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Monday, October 22, 2007

Socially aware & comfortable food

Today was one of my favorite days of the course (at least, so far). We covered two topics near and dear to my fat little heart: socially responsible eating and Southern food. :)

Jason Ryan was a graduate of the master's program I'm attending and it was good to see someone who had gone through the program and hear a little about it. He explained that one of the classes left a huge impression on him and has changed his life quite a bit. The class discussed the economics of hunger and poverty (I think?) and made him think more thoroughly about where the food he ate came from and how it got to him.

This is a topic we talk about a lot at home. I never really used to consider the source of food very much, but I think living in San Francisco, reading more about food and the food world and eating at more and more locally focused restaurants has opened my eyes (and conscience) up to doing what I can to eat well and smartly. Speaking of smart, this is a topic of conversation Catherine and I have pretty often and from early on in the class. She recommended that I read the Omnivore's Dilemma, which I hope to get to soon.

One of the more interesting topics we discussed (albeit briefly) was the impact of high fructose corn syrup on health trends (not conclusive, only a correlation). I would love to read more on that topic in the future (and I'm hoping to take the class he took).

Another great thing that came out of that day: CSAs. I've been looking for a CSA to join since I've moved to Boston but couldn't find one. I've asked all the chefs, but none of them knew of any. Finally, though, Jason was able to suggest a website and a few CSAs that he subscribes to.

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There are few things in the world that please me more than fried chicken and southern food. Many women turn to chocolate when they're feeling down. I turn to fried chicken. I'm not too picky about where it comes from, I just want it. It's a constant, soulful craving.

... um, unfortunately we didn't have fried chicken today, so I don't know why I'm going on about this. But, like I said, this is a deep love. It gets me sidetracked.

Anyway, Barry Maiden was the chef today and his specialty is southern cuisine, which is obviously a sensitive topic, as every part of the American south has a different idea of the "true south." I know this because I found myself surrounded by Southerners in college and having to break up arguments on the Mason-Dixon line, BBQ, amongst other things. Anyway, Barry is from Virginia (I'm pretty sure) and is probably my favorite person in the course (sorry JJ).

We made some classics today and they were just spot on fabulous. The fried green tomatoes in buttermilk dressing was just spectacular. The crunchy and tart tomatoes was great with the creamy punch of the buttermilk. We actually served it all over a small salad with fresh cherry tomatoes, which gave the over all dish some great color and balance because of the contrasting types of tomatoes. It's a great and dynamic way to showcase the diversity of a food. Really great.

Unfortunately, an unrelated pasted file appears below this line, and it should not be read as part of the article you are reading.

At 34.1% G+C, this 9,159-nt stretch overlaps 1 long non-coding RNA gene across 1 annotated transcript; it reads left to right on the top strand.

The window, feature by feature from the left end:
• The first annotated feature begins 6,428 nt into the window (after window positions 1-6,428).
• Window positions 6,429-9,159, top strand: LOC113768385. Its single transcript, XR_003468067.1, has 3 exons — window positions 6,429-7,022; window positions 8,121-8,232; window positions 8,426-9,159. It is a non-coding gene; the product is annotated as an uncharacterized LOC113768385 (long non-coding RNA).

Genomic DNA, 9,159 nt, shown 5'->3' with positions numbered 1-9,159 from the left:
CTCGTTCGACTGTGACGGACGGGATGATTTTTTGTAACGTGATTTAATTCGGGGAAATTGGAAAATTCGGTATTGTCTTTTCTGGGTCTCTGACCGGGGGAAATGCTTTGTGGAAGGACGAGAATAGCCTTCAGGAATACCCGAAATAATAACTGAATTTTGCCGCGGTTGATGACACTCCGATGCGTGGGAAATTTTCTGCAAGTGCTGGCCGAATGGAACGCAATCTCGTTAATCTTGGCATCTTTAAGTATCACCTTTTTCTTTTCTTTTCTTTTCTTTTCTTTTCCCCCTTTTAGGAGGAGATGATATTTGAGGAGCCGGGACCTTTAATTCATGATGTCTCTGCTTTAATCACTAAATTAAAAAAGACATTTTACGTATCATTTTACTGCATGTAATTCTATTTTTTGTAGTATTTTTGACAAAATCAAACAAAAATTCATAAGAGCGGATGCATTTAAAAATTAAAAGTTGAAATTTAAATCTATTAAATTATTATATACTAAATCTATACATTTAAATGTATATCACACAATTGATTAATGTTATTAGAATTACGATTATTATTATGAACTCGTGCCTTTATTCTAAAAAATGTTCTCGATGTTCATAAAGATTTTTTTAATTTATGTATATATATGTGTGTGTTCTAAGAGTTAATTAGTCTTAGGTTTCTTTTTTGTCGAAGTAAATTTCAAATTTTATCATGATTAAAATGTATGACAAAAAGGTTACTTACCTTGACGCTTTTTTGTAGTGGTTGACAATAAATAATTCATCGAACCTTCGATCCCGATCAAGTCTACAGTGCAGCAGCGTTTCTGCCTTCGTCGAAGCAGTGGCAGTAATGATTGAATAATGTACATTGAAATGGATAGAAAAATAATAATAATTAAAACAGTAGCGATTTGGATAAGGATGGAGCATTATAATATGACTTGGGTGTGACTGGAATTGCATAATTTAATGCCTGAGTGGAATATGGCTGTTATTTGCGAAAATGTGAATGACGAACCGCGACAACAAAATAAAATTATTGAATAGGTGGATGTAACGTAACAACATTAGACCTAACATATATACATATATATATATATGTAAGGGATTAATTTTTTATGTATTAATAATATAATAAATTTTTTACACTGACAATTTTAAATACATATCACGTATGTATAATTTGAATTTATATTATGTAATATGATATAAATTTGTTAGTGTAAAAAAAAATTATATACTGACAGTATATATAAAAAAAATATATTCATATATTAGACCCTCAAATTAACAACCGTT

Next, we worked on the collard greens, which I haven't had in an extremely long time. I never really understood why they need to be cooked to a mushy pulp. Collard greens (and bitter leafy green vegetables in general) are prominently featured in Chinese food, and I know they have to be cooked for a longer period of time than other greens, it doesn't need to be reduced to a mush. We started off trying to render out some fat from a ham hock in a dry pot, and we cut into to ham hock help release the fat. I can't imagine trying to do this my own kitchen, the smoke alarms would be screaming for days if I did this.

After getting out a good amount of fat, we threw in some red pepper flakes, garlic and other seasonings and let them get nice and cooked into the fat, producing even more smoke (this time more spicy). We poured in some water, but I think some a little stock for extra flavor would be just fine and started throwing in the trimmed up collards. Those suckers really cook down a lot. Adding in one or two handfuls at a time and waiting a minute while they cooked down a bit, I eventually added in nine or ten handfuls of collards into a relatively small pot. We brought it up to a boil and then dropped it down to a simmer. I, personally, thought they were cooked through after 20-30 minutes (and tasted great), and while Barry agreed he said traditionally they need to be cooked for a good hour to hour and a half.